Elsa Schiaparelli Shocking expo in Paris. Story by Eleonora de Gray, Editor-in-Chief of RUNWAY MAGAZINE. Photos Courtesy: Les Arts Décoratifs / Christophe Dellière / GettyImages / Rabbani and Solimene Photography / Schiaparelli / Valérie Belin / Philadelphia Museum of Art / Paris Musées, Palais Galliera / Grand Palais / image ville de Paris / Runway Magazine.
“Being able to work with artists such as Bébé Bérard, Jean Cocteau, Salvador Dalí, Vertès and Van Dongen, with photographers like Honingen-Huene, Horst, Cecil Beaton and Man Ray was thrilling. We felt helped, encouraged, way beyond the material and dull reality of the making of a dress to sell”. Shocking life, Elsa Schiaparelli – 1954
From July 6, 2022, to January 22, 2023, the Musée des Arts Décoratifs in Paris celebrates the bold and exciting creations of Italian French Haute Couture designer Elsa Schiaparelli, who drew much of her inspiration from her close ties to the Parisian avant-garde of the 1920s and 1930s.
This is a special revisit this extraordinary designer’s work, her innovative sense of feminine style, her sophisticated, often eccentric designs, and the thrill that she brought to the world of fashion. This exposition became possible by the grace of patron Marina Kellen-French, who devited her life to support the arts and fashion. The influential American donor cultivates a special link with France, where she contributes to the financing of several cultural establishments and events.
Shocking! The surreal world of Elsa Schiaparelli brings together 520 works including 272 silhouettes and accessories by Schiaparelli herself, displayed alongside iconic paintings, sculptures, jewelry, perfumes, ceramics, posters, and photographs by the likes of Schiaparelli’s dear friends and contemporaries: Man Ray, Salvador Dalí, Jean Cocteau, Meret Oppenheim and Elsa Triolet.
The retrospective also showcases creations designed in honor of Schiaparelli by fashion icons including Yves Saint Laurent, Azzedine Alaïa, John Galliano and Christian Lacroix.
Daniel Roseberry, artistic director of the House Schiaparelli since 2019, also presents his designs, interpretations of the Elsa Schiaparelli, as a start of new life of this fashion house. Even though 9 months ago Daniel Roseberry didn’t know how to spell the name of Schiaparelli, after 2 years working in it, even though his designs so often look like designs of Jean Paul Gaultier, John Galliano and Thierry Mugler, he has 2 galleries to present his “interpretations”.
The poetic and immersive scenography of Shocking! The surreal world of Elsa Schiaparelli has been entrusted to Nathalie Crinière. The exhibition presented in the Christine & Stephen A. Schwarzman fashion galleries of the Musée des Arts Décoratifs.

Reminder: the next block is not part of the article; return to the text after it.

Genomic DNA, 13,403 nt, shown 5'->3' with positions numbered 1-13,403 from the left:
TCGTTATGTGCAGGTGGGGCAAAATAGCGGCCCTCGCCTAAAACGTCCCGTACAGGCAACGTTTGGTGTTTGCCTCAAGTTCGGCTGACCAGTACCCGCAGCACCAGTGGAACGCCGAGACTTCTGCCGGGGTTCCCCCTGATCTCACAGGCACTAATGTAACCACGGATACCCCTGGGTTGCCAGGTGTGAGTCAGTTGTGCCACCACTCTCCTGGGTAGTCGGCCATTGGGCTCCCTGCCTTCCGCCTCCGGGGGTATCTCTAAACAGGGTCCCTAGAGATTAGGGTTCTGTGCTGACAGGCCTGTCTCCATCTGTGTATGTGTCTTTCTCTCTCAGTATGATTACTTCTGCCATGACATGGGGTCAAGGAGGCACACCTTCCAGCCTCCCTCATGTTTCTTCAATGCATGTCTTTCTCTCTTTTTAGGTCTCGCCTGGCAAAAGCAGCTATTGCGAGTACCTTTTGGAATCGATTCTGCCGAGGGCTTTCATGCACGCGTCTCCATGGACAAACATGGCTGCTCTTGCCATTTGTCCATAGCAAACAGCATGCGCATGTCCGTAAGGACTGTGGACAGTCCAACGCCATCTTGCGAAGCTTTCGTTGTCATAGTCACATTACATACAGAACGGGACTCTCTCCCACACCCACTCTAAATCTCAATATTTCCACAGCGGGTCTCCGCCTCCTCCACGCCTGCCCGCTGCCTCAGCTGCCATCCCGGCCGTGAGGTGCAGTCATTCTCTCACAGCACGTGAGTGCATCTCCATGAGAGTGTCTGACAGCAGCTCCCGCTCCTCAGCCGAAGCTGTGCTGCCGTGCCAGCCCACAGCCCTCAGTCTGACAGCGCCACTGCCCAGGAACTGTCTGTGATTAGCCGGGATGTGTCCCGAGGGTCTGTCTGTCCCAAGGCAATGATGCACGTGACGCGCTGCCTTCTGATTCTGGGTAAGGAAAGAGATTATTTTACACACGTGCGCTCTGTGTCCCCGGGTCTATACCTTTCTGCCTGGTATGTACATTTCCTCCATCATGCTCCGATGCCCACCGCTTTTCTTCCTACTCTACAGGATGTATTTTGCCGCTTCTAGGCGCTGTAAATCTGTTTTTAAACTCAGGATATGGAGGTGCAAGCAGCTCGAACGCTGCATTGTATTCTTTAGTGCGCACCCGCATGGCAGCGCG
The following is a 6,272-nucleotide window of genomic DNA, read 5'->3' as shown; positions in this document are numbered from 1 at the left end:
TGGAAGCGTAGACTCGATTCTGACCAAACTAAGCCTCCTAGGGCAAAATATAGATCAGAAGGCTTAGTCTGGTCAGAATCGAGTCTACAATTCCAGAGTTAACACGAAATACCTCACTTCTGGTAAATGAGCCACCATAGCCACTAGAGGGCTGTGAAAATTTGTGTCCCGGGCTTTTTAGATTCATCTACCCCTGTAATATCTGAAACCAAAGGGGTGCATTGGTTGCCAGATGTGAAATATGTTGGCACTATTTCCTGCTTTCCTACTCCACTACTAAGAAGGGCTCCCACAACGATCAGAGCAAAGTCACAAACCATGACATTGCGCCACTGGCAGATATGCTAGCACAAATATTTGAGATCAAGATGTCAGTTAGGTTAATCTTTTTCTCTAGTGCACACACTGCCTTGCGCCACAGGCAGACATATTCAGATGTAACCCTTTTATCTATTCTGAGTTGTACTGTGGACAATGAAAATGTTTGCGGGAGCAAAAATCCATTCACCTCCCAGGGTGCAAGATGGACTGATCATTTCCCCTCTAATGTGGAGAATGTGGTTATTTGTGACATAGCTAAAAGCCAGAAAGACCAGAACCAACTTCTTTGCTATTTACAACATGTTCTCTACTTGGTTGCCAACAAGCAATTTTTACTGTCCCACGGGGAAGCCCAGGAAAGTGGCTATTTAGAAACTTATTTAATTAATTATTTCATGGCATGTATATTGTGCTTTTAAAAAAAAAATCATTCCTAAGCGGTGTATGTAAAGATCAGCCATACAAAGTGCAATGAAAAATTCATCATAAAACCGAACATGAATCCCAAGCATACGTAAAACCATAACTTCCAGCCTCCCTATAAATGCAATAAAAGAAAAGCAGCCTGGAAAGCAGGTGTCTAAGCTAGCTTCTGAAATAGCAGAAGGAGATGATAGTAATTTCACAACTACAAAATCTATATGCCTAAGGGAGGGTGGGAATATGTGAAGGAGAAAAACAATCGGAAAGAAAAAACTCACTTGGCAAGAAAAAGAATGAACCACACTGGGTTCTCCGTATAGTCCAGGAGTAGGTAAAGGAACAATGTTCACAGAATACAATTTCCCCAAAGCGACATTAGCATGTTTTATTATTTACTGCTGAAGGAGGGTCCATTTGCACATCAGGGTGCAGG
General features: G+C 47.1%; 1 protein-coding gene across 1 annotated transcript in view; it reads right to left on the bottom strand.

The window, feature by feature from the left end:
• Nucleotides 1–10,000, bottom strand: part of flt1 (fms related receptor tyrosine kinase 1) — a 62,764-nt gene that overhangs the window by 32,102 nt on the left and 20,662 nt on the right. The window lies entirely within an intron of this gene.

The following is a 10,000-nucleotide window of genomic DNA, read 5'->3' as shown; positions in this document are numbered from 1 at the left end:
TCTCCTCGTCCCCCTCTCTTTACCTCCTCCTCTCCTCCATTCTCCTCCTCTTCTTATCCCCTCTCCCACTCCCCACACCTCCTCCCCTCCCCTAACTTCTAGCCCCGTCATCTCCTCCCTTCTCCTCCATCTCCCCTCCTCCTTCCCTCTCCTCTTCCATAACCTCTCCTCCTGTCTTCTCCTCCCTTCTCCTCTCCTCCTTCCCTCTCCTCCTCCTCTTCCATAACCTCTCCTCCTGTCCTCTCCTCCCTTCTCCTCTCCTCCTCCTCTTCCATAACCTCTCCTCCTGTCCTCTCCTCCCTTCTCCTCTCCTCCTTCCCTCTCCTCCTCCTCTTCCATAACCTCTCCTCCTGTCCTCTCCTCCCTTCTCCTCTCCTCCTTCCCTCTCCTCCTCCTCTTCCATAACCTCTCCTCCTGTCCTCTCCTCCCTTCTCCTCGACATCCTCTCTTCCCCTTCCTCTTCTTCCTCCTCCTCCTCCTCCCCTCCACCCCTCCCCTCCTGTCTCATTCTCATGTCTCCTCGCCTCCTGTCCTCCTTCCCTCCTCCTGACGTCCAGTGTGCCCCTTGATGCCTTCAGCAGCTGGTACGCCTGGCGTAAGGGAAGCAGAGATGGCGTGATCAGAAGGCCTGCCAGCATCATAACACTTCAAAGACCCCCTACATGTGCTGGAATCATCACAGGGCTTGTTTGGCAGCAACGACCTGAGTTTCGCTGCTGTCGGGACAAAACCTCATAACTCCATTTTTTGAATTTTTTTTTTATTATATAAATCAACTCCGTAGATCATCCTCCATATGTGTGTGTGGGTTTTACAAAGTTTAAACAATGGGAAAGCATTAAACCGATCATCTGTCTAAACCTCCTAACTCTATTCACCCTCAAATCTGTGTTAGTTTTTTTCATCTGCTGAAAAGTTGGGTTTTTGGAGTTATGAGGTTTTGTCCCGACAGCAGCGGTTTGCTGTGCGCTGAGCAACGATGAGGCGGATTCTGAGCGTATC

Who was Elsa Schiaparelli
Poetic, refine aristocrat Elsa Schiaparelli established the Schiaparelli Fashion House from the 1930s to the 1950s on Place Vendôme in Paris. Willfully provocative and considered avant-garde, she was famous for her use of surrealism in her work, garish colors like her “Shocking Rose” (“Shocking pink” is a color name pioneered for a shade of fuchsia by Elsa Schiaparelli in 1937.)
Elsa Schiaparelli was born in Rome, in Palazzo Corsini, into a family of academics. Her father Celestino Schiaparelli was an orientalist, her uncle Giovanni Schiaparelli was an astronomer and one of the promoters of the Martian channel theory, he was the first to map this planet. Her mother was a descendant of the Medici.
Her family, the massive knowledge and spiritual heritage became the source of Elsa Schiaparelli designs. She studied philosophy, married theosophist Wilhelm de Wendt de Kerlor. It was in 1927 that she began to think about fashion after visiting Paul Poiret. She started with creating the sweaters with large trompe-l’oeil knots which had an absolute success.
Schiaparelli’s design career was early on influenced by couturier Paul Poiret, who was renowned for jettisoning corseted, over-long dresses and promoting styles that enabled freedom of movement for the modern, elegant and sophisticated woman. In later life, Schiaparelli referred to Poiret as “a generous mentor, dear friend.”
Elsa Schiaparelli had no training in the technical skills of pattern making and clothing construction. Her method of approach relied on both impulse of the moment and the serendipitous inspiration as the work progressed. She draped fabric directly on the body, sometimes using herself as the model.
Elsa Schiaparelli introduces an artistic dimension into the clothing aesthetic of the time, assuming eccentricity, which puts the functional dimension of clothing in the background.
From 1936 Elsa Schiaparelli started her friendship with Salvador Dalí, which became an essential and very powerful creative exchange.
The most avant-garde fantasies of Elsa Schiaparelli were realized by Maison Lesage, a French couture embroidery house. In the Art Nouveau and Art Deco styles, Albert and Marie-Louise Lesage expanded their catalog with avant-garde motifs which were sought by a clientele for whom fashion was nurtured by art.